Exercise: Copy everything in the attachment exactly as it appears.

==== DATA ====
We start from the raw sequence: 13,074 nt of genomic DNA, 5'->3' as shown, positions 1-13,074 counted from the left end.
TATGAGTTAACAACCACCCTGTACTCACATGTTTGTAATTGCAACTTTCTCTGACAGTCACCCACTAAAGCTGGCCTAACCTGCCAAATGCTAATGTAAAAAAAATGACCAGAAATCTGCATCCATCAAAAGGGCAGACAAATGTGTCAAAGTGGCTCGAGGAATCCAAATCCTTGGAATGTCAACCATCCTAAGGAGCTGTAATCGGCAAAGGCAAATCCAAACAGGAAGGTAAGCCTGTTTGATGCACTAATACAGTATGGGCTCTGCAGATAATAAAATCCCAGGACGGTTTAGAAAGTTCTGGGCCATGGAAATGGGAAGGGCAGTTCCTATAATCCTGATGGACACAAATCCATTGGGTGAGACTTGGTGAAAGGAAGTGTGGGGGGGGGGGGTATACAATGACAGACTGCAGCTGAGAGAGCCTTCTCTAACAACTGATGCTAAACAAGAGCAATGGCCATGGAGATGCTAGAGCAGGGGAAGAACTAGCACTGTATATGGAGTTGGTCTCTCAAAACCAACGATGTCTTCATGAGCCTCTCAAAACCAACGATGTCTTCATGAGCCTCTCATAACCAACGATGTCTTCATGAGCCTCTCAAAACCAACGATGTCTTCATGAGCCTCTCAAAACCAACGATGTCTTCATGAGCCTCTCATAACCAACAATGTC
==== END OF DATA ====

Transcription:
We start from the raw sequence: 13,074 nt of genomic DNA, 5'->3' as shown, positions 1-13,074 counted from the left end.
TATGAGTTAACAACCACCCTGTACTCACATGTTTGTAATTGCAACTTTCTCTGACAGTCACCCACTAAAGCTGGCCTAACCTGCCAAATGCTAATGTAAAAAAAATGACCAGAAATCTGCATCCATCAAAAGGGCAGACAAATGTGTCAAAGTGGCTCGAGGAATCCAAATCCTTGGAATGTCAACCATCCTAAGGAGCTGTAATCGGCAAAGGCAAATCCAAACAGGAAGGTAAGCCTGTTTGATGCACTAATACAGTATGGGCTCTGCAGATAATAAAATCCCAGGACGGTTTAGAAAGTTCTGGGCCATGGAAATGGGAAGGGCAGTTCCTATAATCCTGATGGACACAAATCCATTGGGTGAGACTTGGTGAAAGGAAGTGTGGGGGGGGGGGGTATACAATGACAGACTGCAGCTGAGAGAGCCTTCTCTAACAACTGATGCTAAACAAGAGCAATGGCCATGGAGATGCTAGAGCAGGGGAAGAACTAGCACTGTATATGGAGTTGGTCTCTCAAAACCAACGATGTCTTCATGAGCCTCTCAAAACCAACGATGTCTTCATGAGCCTCTCATAACCAACGATGTCTTCATGAGCCTCTCAAAACCAACGATGTCTTCATGAGCCTCTCAAAACCAACGATGTCTTCATGAGCCTCTCATAACCAACAATGTC